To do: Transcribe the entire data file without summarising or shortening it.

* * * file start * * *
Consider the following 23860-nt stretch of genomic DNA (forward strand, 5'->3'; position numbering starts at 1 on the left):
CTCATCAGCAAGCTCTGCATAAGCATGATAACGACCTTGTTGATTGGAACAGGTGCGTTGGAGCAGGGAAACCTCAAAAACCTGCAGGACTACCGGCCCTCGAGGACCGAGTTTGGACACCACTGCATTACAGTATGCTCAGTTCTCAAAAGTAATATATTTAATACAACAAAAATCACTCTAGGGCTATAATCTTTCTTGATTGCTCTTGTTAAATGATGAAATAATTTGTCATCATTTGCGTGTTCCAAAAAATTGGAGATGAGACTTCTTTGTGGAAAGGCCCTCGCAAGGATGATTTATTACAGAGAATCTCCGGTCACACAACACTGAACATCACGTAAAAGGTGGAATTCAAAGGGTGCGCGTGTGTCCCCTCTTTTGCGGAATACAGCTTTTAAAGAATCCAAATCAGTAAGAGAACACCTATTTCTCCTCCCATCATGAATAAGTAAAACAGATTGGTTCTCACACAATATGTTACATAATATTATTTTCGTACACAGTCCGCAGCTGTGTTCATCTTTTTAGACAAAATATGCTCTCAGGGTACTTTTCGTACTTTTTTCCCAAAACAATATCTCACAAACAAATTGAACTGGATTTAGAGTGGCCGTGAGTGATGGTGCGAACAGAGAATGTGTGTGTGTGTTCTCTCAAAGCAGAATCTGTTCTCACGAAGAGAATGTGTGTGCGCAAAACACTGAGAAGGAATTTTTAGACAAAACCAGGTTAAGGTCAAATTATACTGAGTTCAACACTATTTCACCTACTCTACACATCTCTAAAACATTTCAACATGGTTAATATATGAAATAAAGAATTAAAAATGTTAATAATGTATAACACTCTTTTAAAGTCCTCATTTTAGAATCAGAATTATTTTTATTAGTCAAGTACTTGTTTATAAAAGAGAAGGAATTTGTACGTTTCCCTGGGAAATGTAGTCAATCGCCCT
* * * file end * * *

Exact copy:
Consider the following 23860-nt stretch of genomic DNA (forward strand, 5'->3'; position numbering starts at 1 on the left):
CTCATCAGCAAGCTCTGCATAAGCATGATAACGACCTTGTTGATTGGAACAGGTGCGTTGGAGCAGGGAAACCTCAAAAACCTGCAGGACTACCGGCCCTCGAGGACCGAGTTTGGACACCACTGCATTACAGTATGCTCAGTTCTCAAAAGTAATATATTTAATACAACAAAAATCACTCTAGGGCTATAATCTTTCTTGATTGCTCTTGTTAAATGATGAAATAATTTGTCATCATTTGCGTGTTCCAAAAAATTGGAGATGAGACTTCTTTGTGGAAAGGCCCTCGCAAGGATGATTTATTACAGAGAATCTCCGGTCACACAACACTGAACATCACGTAAAAGGTGGAATTCAAAGGGTGCGCGTGTGTCCCCTCTTTTGCGGAATACAGCTTTTAAAGAATCCAAATCAGTAAGAGAACACCTATTTCTCCTCCCATCATGAATAAGTAAAACAGATTGGTTCTCACACAATATGTTACATAATATTATTTTCGTACACAGTCCGCAGCTGTGTTCATCTTTTTAGACAAAATATGCTCTCAGGGTACTTTTCGTACTTTTTTCCCAAAACAATATCTCACAAACAAATTGAACTGGATTTAGAGTGGCCGTGAGTGATGGTGCGAACAGAGAATGTGTGTGTGTGTTCTCTCAAAGCAGAATCTGTTCTCACGAAGAGAATGTGTGTGCGCAAAACACTGAGAAGGAATTTTTAGACAAAACCAGGTTAAGGTCAAATTATACTGAGTTCAACACTATTTCACCTACTCTACACATCTCTAAAACATTTCAACATGGTTAATATATGAAATAAAGAATTAAAAATGTTAATAATGTATAACACTCTTTTAAAGTCCTCATTTTAGAATCAGAATTATTTTTATTAGTCAAGTACTTGTTTATAAAAGAGAAGGAATTTGTACGTTTCCCTGGGAAATGTAGTCAATCGCCCT